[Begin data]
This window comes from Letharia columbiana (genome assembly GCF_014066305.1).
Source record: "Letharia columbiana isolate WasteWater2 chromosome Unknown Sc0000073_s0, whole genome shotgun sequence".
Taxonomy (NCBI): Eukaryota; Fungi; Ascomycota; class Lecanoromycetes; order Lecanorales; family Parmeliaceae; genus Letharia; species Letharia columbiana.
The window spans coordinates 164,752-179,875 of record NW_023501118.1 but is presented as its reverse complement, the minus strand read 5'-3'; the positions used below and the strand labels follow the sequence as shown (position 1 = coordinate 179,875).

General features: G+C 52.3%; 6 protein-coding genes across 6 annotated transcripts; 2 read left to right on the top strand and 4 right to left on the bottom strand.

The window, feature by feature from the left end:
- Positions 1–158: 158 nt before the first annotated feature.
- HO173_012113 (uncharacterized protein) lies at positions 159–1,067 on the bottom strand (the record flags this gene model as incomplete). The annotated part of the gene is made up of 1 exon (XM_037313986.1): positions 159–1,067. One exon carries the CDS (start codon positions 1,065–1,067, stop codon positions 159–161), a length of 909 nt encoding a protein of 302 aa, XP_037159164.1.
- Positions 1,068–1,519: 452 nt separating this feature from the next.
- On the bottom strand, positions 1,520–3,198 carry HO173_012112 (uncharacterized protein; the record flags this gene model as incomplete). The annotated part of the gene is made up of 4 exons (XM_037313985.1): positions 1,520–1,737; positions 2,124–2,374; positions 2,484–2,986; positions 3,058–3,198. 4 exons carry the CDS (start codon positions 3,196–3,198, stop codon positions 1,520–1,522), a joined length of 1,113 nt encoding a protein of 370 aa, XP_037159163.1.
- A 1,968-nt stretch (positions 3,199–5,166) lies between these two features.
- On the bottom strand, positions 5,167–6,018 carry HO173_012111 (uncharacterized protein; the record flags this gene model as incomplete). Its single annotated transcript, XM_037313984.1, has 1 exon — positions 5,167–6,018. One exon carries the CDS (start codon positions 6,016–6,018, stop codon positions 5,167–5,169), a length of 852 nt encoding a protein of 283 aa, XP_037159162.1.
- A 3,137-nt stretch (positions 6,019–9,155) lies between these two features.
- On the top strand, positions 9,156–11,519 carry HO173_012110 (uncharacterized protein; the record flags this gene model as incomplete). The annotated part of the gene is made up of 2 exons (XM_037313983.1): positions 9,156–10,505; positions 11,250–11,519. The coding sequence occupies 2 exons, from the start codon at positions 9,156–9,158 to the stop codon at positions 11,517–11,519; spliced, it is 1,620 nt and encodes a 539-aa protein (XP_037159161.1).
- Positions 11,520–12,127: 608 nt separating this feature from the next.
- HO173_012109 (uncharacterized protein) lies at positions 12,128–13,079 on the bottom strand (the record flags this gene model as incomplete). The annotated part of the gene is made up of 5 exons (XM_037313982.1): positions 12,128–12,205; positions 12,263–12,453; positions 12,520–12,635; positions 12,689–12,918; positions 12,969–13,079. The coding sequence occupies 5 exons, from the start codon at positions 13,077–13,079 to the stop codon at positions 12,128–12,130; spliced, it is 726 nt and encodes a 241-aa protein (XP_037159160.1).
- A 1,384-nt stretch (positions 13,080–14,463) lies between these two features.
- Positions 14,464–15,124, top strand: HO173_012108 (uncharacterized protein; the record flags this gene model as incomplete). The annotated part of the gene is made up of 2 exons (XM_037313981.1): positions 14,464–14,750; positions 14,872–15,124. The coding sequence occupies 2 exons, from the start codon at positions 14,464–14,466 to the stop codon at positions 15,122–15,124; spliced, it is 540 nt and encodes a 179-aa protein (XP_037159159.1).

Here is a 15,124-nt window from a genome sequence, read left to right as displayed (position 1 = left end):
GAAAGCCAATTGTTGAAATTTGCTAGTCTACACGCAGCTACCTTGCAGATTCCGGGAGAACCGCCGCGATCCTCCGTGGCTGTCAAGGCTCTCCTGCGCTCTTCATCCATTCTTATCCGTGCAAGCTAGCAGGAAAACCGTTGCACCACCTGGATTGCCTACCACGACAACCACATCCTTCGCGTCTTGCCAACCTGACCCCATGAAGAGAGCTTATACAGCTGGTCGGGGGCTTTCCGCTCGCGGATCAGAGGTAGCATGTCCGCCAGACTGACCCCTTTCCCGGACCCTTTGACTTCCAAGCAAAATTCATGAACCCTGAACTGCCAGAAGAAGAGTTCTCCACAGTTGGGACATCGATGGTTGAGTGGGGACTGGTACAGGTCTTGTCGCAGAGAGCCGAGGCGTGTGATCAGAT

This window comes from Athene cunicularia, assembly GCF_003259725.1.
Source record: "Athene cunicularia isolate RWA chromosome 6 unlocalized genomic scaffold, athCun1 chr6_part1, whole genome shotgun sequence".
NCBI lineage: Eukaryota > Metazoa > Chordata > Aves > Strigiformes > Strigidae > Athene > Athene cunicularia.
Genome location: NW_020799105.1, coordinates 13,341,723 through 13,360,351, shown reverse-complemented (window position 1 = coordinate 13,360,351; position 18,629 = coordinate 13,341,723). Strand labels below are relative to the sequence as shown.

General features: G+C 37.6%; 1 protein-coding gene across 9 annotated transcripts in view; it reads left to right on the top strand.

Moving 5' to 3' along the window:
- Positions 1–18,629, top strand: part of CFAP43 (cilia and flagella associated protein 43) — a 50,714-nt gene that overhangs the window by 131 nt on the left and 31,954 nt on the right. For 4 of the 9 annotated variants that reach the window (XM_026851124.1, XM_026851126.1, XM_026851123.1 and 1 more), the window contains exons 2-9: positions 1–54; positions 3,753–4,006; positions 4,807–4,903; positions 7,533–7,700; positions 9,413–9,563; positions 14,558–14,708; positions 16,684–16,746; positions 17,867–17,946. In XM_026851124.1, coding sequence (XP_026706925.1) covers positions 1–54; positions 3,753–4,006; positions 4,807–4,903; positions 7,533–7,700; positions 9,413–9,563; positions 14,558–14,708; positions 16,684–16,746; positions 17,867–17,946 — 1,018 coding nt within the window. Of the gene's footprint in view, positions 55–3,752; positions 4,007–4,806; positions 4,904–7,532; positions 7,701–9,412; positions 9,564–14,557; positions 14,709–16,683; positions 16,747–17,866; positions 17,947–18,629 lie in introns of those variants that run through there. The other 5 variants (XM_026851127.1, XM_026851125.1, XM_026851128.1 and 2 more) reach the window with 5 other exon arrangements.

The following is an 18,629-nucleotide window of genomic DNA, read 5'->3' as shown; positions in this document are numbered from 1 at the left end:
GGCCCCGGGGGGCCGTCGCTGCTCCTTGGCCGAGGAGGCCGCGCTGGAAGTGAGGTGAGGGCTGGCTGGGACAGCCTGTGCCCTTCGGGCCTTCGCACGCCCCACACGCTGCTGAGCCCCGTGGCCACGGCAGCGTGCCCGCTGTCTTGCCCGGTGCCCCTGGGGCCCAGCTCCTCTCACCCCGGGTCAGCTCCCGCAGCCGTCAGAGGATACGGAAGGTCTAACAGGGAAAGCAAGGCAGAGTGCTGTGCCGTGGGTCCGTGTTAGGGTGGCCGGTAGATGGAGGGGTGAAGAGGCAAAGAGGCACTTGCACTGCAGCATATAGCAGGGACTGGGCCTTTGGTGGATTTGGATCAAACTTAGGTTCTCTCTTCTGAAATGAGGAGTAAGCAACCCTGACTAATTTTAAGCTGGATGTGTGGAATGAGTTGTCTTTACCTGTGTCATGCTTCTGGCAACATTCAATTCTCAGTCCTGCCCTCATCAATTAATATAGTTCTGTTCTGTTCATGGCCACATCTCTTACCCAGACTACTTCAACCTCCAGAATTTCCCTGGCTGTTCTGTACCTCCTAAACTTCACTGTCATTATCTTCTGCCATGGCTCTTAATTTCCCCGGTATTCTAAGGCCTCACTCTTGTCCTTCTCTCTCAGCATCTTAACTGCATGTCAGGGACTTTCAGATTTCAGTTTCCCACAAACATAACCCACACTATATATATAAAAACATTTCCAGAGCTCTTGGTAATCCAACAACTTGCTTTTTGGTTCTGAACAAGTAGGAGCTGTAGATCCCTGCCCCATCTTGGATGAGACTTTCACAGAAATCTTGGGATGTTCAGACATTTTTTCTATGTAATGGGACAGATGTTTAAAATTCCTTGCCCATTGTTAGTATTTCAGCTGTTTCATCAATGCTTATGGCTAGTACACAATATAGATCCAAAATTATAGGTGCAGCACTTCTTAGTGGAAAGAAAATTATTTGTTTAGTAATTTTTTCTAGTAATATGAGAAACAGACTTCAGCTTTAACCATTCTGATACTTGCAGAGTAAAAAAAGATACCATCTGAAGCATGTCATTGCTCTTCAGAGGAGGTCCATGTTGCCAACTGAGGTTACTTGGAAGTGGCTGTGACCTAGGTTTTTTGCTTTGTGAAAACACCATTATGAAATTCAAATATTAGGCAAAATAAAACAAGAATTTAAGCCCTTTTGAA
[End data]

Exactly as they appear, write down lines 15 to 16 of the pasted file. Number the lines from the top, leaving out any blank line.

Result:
- Positions 11,520–12,127: 608 nt separating this feature from the next.
- HO173_012109 (uncharacterized protein) lies at positions 12,128–13,079 on the bottom strand (the record flags this gene model as incomplete). The annotated part of the gene is made up of 5 exons (XM_037313982.1): positions 12,128–12,205; positions 12,263–12,453; positions 12,520–12,635; positions 12,689–12,918; positions 12,969–13,079. The coding sequence occupies 5 exons, from the start codon at positions 13,077–13,079 to the stop codon at positions 12,128–12,130; spliced, it is 726 nt and encodes a 241-aa protein (XP_037159160.1).